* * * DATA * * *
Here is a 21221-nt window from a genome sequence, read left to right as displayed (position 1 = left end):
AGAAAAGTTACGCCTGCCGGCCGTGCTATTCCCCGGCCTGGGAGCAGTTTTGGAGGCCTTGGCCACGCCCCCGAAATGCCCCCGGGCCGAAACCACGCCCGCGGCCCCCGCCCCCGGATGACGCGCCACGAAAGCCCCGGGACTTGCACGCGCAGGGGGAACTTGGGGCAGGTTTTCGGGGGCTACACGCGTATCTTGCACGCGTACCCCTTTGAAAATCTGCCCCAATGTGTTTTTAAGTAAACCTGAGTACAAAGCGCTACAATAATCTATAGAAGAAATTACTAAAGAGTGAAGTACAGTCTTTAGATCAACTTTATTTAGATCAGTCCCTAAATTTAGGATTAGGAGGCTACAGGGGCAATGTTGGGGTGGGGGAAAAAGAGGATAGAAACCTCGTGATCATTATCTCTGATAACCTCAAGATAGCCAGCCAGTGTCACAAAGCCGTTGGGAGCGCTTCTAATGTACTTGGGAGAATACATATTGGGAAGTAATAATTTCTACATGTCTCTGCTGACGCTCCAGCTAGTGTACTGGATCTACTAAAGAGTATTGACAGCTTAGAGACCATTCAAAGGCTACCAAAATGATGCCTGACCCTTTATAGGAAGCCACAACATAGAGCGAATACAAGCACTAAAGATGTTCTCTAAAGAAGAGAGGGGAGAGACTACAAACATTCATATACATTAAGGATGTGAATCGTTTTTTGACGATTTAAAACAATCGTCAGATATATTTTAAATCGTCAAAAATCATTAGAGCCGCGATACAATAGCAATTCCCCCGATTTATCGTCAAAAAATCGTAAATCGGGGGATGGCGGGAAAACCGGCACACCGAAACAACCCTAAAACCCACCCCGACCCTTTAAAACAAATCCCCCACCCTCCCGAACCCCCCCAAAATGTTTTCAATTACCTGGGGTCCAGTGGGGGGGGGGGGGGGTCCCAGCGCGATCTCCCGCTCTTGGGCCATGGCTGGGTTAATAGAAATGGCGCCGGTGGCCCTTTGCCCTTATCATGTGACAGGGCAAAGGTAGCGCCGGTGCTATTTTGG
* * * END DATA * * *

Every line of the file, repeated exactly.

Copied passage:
Here is a 21221-nt window from a genome sequence, read left to right as displayed (position 1 = left end):
AGAAAAGTTACGCCTGCCGGCCGTGCTATTCCCCGGCCTGGGAGCAGTTTTGGAGGCCTTGGCCACGCCCCCGAAATGCCCCCGGGCCGAAACCACGCCCGCGGCCCCCGCCCCCGGATGACGCGCCACGAAAGCCCCGGGACTTGCACGCGCAGGGGGAACTTGGGGCAGGTTTTCGGGGGCTACACGCGTATCTTGCACGCGTACCCCTTTGAAAATCTGCCCCAATGTGTTTTTAAGTAAACCTGAGTACAAAGCGCTACAATAATCTATAGAAGAAATTACTAAAGAGTGAAGTACAGTCTTTAGATCAACTTTATTTAGATCAGTCCCTAAATTTAGGATTAGGAGGCTACAGGGGCAATGTTGGGGTGGGGGAAAAAGAGGATAGAAACCTCGTGATCATTATCTCTGATAACCTCAAGATAGCCAGCCAGTGTCACAAAGCCGTTGGGAGCGCTTCTAATGTACTTGGGAGAATACATATTGGGAAGTAATAATTTCTACATGTCTCTGCTGACGCTCCAGCTAGTGTACTGGATCTACTAAAGAGTATTGACAGCTTAGAGACCATTCAAAGGCTACCAAAATGATGCCTGACCCTTTATAGGAAGCCACAACATAGAGCGAATACAAGCACTAAAGATGTTCTCTAAAGAAGAGAGGGGAGAGACTACAAACATTCATATACATTAAGGATGTGAATCGTTTTTTGACGATTTAAAACAATCGTCAGATATATTTTAAATCGTCAAAAATCATTAGAGCCGCGATACAATAGCAATTCCCCCGATTTATCGTCAAAAAATCGTAAATCGGGGGATGGCGGGAAAACCGGCACACCGAAACAACCCTAAAACCCACCCCGACCCTTTAAAACAAATCCCCCACCCTCCCGAACCCCCCCAAAATGTTTTCAATTACCTGGGGTCCAGTGGGGGGGGGGGGGGGTCCCAGCGCGATCTCCCGCTCTTGGGCCATGGCTGGGTTAATAGAAATGGCGCCGGTGGCCCTTTGCCCTTATCATGTGACAGGGCAAAGGTAGCGCCGGTGCTATTTTGG